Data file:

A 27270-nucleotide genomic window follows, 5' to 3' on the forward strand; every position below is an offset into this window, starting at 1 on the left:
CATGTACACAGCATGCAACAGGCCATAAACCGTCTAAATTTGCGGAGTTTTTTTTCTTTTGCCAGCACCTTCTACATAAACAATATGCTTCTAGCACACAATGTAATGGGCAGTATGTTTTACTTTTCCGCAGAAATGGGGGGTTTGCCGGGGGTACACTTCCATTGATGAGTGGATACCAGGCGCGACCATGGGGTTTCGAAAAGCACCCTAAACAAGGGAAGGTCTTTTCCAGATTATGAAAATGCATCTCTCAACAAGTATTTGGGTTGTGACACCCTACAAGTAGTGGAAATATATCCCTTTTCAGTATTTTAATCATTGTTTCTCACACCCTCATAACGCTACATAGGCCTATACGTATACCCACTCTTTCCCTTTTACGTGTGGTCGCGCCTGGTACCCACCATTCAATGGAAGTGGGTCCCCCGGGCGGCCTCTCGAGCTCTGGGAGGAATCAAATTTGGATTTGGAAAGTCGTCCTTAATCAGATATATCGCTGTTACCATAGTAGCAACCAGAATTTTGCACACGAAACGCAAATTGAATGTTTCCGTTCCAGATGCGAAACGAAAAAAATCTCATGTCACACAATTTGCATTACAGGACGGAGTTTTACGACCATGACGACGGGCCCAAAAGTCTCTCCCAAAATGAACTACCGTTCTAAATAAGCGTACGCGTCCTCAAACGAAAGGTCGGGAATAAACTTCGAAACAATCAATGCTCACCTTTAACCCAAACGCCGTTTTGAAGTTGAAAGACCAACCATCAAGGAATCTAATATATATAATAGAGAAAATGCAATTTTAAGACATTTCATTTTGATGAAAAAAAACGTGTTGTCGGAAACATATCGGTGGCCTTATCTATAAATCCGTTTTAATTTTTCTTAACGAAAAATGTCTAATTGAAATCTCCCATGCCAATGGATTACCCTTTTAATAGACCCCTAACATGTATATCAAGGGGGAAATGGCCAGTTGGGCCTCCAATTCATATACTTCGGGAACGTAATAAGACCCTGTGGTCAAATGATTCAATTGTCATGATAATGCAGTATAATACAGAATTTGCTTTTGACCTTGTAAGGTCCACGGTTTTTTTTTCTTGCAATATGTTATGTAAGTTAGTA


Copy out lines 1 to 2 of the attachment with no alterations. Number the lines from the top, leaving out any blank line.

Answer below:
A 27270-nucleotide genomic window follows, 5' to 3' on the forward strand; every position below is an offset into this window, starting at 1 on the left:
CATGTACACAGCATGCAACAGGCCATAAACCGTCTAAATTTGCGGAGTTTTTTTTCTTTTGCCAGCACCTTCTACATAAACAATATGCTTCTAGCACACAATGTAATGGGCAGTATGTTTTACTTTTCCGCAGAAATGGGGGGTTTGCCGGGGGTACACTTCCATTGATGAGTGGATACCAGGCGCGACCATGGGGTTTCGAAAAGCACCCTAAACAAGGGAAGGTCTTTTCCAGATTATGAAAATGCATCTCTCAACAAGTATTTGGGTTGTGACACCCTACAAGTAGTGGAAATATATCCCTTTTCAGTATTTTAATCATTGTTTCTCACACCCTCATAACGCTACATAGGCCTATACGTATACCCACTCTTTCCCTTTTACGTGTGGTCGCGCCTGGTACCCACCATTCAATGGAAGTGGGTCCCCCGGGCGGCCTCTCGAGCTCTGGGAGGAATCAAATTTGGATTTGGAAAGTCGTCCTTAATCAGATATATCGCTGTTACCATAGTAGCAACCAGAATTTTGCACACGAAACGCAAATTGAATGTTTCCGTTCCAGATGCGAAACGAAAAAAATCTCATGTCACACAATTTGCATTACAGGACGGAGTTTTACGACCATGACGACGGGCCCAAAAGTCTCTCCCAAAATGAACTACCGTTCTAAATAAGCGTACGCGTCCTCAAACGAAAGGTCGGGAATAAACTTCGAAACAATCAATGCTCACCTTTAACCCAAACGCCGTTTTGAAGTTGAAAGACCAACCATCAAGGAATCTAATATATATAATAGAGAAAATGCAATTTTAAGACATTTCATTTTGATGAAAAAAAACGTGTTGTCGGAAACATATCGGTGGCCTTATCTATAAATCCGTTTTAATTTTTCTTAACGAAAAATGTCTAATTGAAATCTCCCATGCCAATGGATTACCCTTTTAATAGACCCCTAACATGTATATCAAGGGGGAAATGGCCAGTTGGGCCTCCAATTCATATACTTCGGGAACGTAATAAGACCCTGTGGTCAAATGATTCAATTGTCATGATAATGCAGTATAATACAGAATTTGCTTTTGACCTTGTAAGGTCCACGGTTTTTTTTTCTTGCAATATGTTATGTAAGTTAGTA